KIM UN CHOL (Democratic People’s Republic of Korea), speaking on the work of the United Nations on sustainable development, said extreme poverty and environmental issues had been caused by “unfair and selfish economic activities”. He called for the end of “coercive political and military manoeuvres which threaten regional peace and stability”, such as the “unilateral sanctions by the United States and some other countries against specific individual countries in the fields of finance, trade and investment”. He called for a “new economic order” based on the growing financial importance of emerging economies, a reform of the dollar-based international monetary system and reform of world trade organizations such as the IMF and the World Trade Organization (WTO). Based on the principle of “common but differentiated responsibilities”, he said that individual countries should be allowed to establish their own sustainable development goals, and developed and donor countries should show their commitment through development assistance and the transfer of technologies. Citing the “wise guidance of the Great Leader Kim Jong Un” he said “improvement of people’s living standards is now being upheld as a top priority” in his country.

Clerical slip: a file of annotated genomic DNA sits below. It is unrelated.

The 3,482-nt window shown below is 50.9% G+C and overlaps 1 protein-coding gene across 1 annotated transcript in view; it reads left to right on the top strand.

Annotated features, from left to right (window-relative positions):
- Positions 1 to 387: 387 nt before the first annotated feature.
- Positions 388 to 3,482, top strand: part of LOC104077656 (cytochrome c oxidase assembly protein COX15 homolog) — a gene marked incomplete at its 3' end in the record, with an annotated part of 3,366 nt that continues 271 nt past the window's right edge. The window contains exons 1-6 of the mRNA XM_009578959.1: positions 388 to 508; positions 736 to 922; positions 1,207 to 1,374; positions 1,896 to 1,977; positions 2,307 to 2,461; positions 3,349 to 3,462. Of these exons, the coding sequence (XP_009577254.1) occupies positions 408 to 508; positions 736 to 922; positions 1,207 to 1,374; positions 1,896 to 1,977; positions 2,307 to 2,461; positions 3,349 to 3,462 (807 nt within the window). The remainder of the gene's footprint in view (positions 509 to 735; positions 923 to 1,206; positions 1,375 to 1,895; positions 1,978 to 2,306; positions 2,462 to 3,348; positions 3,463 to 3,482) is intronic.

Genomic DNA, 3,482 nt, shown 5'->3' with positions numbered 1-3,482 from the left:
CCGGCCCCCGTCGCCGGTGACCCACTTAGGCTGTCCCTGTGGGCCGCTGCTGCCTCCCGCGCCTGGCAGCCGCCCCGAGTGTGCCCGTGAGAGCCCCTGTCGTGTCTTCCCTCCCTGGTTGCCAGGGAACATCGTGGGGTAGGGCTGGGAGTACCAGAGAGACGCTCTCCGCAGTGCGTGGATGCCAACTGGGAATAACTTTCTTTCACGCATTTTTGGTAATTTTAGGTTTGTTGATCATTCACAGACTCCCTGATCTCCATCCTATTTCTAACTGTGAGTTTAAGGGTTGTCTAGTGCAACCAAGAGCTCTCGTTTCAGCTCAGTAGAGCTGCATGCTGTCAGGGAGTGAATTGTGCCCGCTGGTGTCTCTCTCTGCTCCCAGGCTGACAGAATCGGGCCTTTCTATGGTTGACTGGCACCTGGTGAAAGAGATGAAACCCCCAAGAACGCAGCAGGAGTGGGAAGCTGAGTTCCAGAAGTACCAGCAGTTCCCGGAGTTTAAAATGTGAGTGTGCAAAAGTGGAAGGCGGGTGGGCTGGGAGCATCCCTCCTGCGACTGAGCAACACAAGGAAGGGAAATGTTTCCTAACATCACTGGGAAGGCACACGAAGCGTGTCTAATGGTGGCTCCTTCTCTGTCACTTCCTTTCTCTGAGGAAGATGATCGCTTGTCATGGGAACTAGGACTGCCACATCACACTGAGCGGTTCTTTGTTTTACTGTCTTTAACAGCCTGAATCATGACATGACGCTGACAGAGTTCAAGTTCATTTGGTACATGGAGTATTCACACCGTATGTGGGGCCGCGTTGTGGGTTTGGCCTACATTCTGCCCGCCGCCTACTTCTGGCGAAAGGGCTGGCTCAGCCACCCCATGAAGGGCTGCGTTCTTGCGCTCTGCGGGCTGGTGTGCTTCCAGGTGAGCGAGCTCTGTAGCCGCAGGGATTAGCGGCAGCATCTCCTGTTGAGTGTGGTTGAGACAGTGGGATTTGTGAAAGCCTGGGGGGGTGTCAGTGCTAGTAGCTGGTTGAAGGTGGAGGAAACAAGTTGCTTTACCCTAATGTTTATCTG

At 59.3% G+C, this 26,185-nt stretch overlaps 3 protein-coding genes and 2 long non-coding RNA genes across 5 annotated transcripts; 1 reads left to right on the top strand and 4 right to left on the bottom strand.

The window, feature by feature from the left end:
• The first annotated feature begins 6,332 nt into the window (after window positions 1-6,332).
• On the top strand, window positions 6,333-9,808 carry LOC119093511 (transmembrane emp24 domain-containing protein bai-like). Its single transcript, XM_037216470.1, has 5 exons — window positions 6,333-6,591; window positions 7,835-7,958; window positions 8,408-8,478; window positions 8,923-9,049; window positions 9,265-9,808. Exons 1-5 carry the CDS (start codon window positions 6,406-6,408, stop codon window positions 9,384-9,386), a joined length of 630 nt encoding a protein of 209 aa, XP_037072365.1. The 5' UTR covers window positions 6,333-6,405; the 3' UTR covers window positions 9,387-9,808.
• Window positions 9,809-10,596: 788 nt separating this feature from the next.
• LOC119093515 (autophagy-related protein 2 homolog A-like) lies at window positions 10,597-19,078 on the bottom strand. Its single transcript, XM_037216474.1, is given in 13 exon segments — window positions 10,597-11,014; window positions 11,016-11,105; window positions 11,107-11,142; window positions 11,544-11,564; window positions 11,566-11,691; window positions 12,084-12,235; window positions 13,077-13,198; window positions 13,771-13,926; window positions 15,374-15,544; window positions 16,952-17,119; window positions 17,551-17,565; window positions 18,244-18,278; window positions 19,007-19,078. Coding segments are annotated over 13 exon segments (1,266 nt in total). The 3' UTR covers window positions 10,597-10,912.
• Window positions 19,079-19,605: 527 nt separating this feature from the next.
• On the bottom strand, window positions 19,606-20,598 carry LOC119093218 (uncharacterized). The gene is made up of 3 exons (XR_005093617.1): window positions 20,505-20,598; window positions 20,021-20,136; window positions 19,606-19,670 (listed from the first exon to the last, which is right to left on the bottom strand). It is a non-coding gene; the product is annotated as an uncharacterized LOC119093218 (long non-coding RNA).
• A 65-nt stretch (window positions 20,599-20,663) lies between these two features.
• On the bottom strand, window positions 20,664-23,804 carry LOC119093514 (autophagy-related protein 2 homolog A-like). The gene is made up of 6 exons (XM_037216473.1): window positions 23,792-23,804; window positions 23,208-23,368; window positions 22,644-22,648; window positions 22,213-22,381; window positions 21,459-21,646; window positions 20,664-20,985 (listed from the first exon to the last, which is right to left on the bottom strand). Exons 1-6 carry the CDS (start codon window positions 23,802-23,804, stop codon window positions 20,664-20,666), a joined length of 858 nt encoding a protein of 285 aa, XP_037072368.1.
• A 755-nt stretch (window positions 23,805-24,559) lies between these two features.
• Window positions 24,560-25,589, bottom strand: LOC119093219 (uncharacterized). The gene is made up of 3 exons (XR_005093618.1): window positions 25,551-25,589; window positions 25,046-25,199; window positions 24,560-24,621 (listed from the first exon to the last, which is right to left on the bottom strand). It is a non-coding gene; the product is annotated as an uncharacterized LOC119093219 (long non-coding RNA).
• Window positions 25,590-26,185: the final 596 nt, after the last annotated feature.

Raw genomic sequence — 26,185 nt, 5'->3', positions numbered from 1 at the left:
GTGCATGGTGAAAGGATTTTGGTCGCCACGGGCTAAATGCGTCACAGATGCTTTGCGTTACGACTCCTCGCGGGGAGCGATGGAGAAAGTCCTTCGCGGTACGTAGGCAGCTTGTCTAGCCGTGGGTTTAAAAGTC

RODOLFO REYES RODRÍGUEZ (Cuba), associating himself with the Group of 77 and China, Community of Latin American and Caribbean States and the Alliance of Small Island Developing States, said the current system was not sustainable. More progress could have been made on meeting the Millennium Development Goals if the resources had been channelled into development rather than military expenditure. Furthermore, the global economic and financial system was in crisis, and there was a need for a new, fairer, more inclusive and transparent world order. The new development agenda had to include ways of funding the Goals, particularly to solve the problem of external debt. He called for action to ensure that the international trade system promoted development, and that the current irrational patterns of consumption and production were changed. The situation required an urgent solution, and he hoped that solidarity would prevail over egotism.